Curiosity is a key to experiences and an exciting life

When I was little, one of my best experiences was turning a large rock or a piece of rotten wood and seeing the through of life tingling. There were bench bites, millipedes, snails, beetles, and worms. When I was younger, I remember how scared I was of the little creatures. Later, when I got braver and have caught a few, I remember researching what those creatures are; called, and I remember seeing a butterfly for the first time. Why was it soo amazing? You know when you see something strange for the first time, and you; just look at it all day long.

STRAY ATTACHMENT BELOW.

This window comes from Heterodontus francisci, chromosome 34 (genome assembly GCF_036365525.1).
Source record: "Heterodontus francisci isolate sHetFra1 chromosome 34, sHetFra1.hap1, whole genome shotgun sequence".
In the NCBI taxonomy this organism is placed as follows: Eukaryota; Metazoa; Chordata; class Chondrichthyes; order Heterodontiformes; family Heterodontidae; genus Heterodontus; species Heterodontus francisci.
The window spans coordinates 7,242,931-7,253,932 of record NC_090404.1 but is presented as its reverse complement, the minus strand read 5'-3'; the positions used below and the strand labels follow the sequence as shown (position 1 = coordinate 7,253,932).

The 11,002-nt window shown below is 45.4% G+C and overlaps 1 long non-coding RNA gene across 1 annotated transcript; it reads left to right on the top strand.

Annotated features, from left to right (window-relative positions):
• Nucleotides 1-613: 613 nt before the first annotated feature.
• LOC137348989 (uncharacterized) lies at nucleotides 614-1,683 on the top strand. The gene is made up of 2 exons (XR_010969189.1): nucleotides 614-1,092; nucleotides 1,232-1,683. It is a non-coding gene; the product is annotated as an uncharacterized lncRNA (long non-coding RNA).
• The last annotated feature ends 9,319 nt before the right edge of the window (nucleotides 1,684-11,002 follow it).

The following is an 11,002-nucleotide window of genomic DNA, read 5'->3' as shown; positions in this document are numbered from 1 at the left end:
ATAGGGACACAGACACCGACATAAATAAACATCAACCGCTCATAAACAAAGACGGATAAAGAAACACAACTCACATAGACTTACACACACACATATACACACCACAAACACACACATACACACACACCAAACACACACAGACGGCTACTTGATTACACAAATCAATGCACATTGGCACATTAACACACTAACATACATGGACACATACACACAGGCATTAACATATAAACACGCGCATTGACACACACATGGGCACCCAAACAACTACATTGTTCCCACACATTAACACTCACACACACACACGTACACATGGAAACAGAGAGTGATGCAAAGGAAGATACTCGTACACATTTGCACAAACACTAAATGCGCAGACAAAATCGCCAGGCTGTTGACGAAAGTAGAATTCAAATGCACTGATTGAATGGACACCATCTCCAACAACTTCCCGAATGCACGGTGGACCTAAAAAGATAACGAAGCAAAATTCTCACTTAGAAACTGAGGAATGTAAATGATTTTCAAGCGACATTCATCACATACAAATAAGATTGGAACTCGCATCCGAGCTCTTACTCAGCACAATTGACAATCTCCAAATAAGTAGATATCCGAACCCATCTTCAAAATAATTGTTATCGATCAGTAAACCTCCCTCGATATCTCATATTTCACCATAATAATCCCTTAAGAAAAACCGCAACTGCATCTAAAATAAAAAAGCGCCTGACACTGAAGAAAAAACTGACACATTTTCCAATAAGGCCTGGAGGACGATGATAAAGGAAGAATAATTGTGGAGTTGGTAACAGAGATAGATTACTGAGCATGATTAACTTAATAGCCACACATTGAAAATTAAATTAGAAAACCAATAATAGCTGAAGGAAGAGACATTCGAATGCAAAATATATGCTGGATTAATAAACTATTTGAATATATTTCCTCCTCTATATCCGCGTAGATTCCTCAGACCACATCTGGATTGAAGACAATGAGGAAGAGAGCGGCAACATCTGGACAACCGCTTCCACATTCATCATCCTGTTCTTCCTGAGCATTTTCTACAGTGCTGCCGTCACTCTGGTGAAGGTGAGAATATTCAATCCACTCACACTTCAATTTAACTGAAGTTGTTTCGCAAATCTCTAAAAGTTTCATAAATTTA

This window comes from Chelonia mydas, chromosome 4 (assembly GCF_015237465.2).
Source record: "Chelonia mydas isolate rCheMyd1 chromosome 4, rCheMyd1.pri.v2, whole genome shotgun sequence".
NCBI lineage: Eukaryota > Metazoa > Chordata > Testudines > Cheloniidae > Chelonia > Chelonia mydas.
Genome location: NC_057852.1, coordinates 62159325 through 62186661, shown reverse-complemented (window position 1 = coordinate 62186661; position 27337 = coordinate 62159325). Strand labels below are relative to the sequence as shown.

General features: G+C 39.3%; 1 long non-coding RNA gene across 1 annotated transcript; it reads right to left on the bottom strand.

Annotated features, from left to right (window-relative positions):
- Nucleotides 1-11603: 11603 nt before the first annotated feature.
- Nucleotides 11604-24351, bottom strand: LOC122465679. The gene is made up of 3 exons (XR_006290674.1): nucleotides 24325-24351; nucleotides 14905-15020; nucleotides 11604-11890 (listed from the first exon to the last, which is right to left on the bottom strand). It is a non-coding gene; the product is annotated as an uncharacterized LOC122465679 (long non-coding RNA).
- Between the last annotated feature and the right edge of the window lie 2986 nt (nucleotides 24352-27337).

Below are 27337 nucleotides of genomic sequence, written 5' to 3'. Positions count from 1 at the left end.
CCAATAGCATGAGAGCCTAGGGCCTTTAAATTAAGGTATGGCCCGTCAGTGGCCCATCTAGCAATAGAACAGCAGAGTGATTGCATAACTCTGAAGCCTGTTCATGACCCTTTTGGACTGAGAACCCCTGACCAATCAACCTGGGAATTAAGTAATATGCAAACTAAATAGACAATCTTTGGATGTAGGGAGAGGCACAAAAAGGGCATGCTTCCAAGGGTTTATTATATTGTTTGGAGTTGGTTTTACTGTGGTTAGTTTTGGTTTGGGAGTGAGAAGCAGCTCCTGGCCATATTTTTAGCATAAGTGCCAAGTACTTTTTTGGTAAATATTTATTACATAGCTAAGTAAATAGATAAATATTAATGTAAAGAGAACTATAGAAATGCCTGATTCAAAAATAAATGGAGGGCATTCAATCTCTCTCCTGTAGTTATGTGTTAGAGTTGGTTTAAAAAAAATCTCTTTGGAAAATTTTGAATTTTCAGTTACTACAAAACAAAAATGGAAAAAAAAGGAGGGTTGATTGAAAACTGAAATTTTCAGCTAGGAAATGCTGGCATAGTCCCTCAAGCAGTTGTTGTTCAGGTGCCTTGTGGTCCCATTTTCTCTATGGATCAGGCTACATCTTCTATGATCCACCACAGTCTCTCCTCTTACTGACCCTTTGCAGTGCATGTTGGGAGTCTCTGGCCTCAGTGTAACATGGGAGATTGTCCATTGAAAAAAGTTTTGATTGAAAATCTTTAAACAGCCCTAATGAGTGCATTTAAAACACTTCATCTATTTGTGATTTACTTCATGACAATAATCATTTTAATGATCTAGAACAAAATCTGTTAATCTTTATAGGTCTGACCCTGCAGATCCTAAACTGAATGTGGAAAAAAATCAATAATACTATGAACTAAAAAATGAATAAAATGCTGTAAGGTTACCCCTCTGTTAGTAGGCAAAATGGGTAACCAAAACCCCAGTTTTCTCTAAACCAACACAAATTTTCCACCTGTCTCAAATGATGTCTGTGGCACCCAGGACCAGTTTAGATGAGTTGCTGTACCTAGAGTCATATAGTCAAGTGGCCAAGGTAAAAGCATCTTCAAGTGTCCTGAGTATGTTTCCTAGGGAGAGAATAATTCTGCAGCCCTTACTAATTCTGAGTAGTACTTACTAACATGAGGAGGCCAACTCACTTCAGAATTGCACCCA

We may not think about it, but curiosity is the foundation of discovery, knowledge and exploration. Our curiosity is automatically turned on when something unexpected happens or hears, sees, smells, and feels something that makes you investigate whatever it is. Curiosity governs our development. Growing up is a major; reason why we get an education and later a job. Science is in itself to be actively curious, why do you have blue eyes? Why is some more right than others? I can give an example, the other day I had come home on my bike, and bike enjoy filled past when I hear the ambulance behind me driving at full speed down the street and stopping abruptly, and the first thing that pops up is what happened? You get curious if there something that pops up in your everyday life, they come and go, but you do not forget it. I still remember when I was travelling, I can’t remember where, but I remember I saw a crab on the beach; and followed it,being curious is not just our qualities. To get better at being curious, I walk around looking at the world in a new way every day before, to perhaps see a difference in the paths that I know I have walked past a thousand at a time. And I find that poem is the best observation tool. One thing that can turn a good poem into a great poem is adding details. And this might encourage you to become more observant in everyday life. For example, if you walk by a lake, you might think at first, “That is a blue lake.” But after writing a poem, you might take a closer look at it and think, “That is a navy blue lake with small, rippling waves that’s filled with regal, white geese and surrounded by thick, green pines.” So the poem is a powerful observation tool.

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